The Jazzcat

Veteran Jazz DJ at 88.1FM KKJZ James Janisse Signs Off

by on Mar.09, 2006, under News



The jazz DJ walks the plank; listeners scratch

their heads

James Janisse


The March

7 firing of 14-year veteran KKJZ broadcaster James Janisse has

generated strong reactions in the L.A. jazz world. Both the deep-voiced

African-American DJ and station manager Sean Heitkemper have declined to

comment on reasons for the dismissal, but musicians and fans have plenty

to say.

“I think James is as vital a part of the local jazz

community as was the late, great [DJ] Chuck Niles,” says saxophonist Chuck

Manning. “Without him, KKJZ may as well be broadcast from


The reaction among African-Americans has been been

especially angry. The eminent bassist and composer John Clayton, who has

appeared on many station fund drives, calls Janisse “the most soulful jazz

programmer that KKJZ had going.”Saxophonist and bandleader Dale Fielder

goes further: “If you listen to KKJZ, you'd think black people don't play

jazz at all in L.A. And now the firing of the only black program host in

L.A. jazz radio? The other DJs don't play local black artists.”Jeffrey

Winston, co-director of the World Stage in Leimert Park, calls the

dismissal “catastrophic and clueless. As a charismatic MC at countless

venues, Janisse is a tireless ambassador for jazz.”Veteran drummer

Washington Rucker adds, “We need to protest this, even if it means

picketing the station.”

Station manager Heitkemper, however, asks

listeners to check out Janisse's replacement, John Phillips: “He is

African-American, a veteran, knowledgeable about jazz and a longtime

member of the Southern California Jazz community” arriving via the San

Diego jazz station KSDS.

To many, canning Janisse is just KKJZ's

latest misstep. There has been a trend toward safer programming: “How you

can go so many days without playing Charlie Parker?” asks bassist Trevor

Ware. The chatty but jazz-lite morning hosts brought in recently have been

unpopular with the longtime audience. And bassist John Heard gets livid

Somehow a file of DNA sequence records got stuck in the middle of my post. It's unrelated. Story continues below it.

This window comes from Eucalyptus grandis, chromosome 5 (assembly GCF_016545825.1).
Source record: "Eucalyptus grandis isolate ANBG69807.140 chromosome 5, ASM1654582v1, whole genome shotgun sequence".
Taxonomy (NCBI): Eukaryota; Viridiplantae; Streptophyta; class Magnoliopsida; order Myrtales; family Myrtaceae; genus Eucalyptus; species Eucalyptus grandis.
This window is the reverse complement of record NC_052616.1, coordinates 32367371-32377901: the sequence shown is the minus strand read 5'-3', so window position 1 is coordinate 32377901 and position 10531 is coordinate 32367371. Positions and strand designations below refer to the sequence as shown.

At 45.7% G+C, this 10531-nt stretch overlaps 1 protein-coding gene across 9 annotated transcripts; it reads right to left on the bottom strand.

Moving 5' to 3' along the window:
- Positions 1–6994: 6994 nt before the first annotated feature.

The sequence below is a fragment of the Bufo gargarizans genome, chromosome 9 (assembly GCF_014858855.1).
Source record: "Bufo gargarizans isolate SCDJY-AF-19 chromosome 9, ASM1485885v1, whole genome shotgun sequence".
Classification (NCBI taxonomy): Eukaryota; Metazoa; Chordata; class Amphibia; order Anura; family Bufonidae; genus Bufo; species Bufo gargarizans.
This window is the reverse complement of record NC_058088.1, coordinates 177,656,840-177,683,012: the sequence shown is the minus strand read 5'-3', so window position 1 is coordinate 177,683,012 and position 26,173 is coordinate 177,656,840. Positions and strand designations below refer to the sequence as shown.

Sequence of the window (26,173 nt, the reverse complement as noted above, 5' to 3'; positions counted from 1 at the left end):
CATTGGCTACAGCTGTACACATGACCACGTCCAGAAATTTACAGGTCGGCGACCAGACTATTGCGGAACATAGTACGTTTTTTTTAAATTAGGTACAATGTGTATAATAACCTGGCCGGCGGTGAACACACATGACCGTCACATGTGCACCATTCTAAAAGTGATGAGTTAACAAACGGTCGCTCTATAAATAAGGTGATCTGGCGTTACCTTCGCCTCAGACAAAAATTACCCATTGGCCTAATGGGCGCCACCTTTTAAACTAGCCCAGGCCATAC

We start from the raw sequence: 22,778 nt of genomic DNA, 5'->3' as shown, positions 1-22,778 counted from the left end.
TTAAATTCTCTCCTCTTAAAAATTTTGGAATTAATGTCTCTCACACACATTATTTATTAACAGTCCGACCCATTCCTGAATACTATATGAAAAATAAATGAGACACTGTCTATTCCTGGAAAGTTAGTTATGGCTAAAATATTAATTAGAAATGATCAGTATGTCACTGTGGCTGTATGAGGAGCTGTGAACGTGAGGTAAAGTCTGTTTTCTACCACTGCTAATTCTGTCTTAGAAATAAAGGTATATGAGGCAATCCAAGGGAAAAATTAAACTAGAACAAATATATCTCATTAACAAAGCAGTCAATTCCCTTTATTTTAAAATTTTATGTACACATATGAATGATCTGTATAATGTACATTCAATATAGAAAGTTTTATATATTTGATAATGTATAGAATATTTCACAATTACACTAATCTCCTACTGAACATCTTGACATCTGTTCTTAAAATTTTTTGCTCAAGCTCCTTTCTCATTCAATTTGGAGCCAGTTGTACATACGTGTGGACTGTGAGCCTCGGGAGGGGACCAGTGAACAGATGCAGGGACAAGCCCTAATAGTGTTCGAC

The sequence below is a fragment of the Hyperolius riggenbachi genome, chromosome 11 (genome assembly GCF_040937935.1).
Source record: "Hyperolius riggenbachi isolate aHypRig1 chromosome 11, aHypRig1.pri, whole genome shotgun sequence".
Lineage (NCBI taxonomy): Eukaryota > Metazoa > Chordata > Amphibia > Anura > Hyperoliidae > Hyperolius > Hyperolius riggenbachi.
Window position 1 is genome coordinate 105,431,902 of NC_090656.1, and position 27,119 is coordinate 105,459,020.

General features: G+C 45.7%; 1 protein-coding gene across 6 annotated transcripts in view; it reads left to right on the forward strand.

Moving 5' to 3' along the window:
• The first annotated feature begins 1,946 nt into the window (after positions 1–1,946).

about the failure to announce the names of session players: “If all jazz

stations were run like KKJZ, no one would ever know who Red Garland or

Scott LaFaro or Elvin Jones was”. KKJZ has long defended the programming

and format changes as necessary in today's radio market.


revealed in the Long Beach Beachcomber and amplified in All

About Jazz L.A., the station has taken a financial hit as a result of

a previous firing: A December L.A. Superior Court decision awarded a

former program director $780,000 for revenues lost when he was improperly


As of now, the only evidence on the KKJZ Web site that

James Janisse ever existed is in the playlist. Toward the end of his shift

on the morning of March 6, Janisse played some Darek Oles, some Modern

Jazz Quartet and some John Coltrane. Then he signed off, apparently for


But he'll still be around. Longtime promoter Ozzie Cadena

says, “Being cut from a station is just part of being a jazz DJ” it

happened to all the best, from Symphony Sid to Chuck Niles. The great

ones, like James, always wind up back on their feet”. And you'll see him

this summer. Michael Dolphin, co-producer of the Central Avenue Jazz

Festival, says emphatically that Janisse will again emcee the fest, to

which KKJZ will also be invited as a sponsor.

What would happen if

James Janisse walked onto a stage draped in KKJZ banners? Now, that would

be interesting.

Last Updated ( Wednesday, 15

March 2006 )

Leave a Reply

Looking for something?

Use the form below to search the site:

Still not finding what you're looking for? Drop a comment on a post or contact us so we can take care of it!

Visit our friends!

A few highly recommended friends...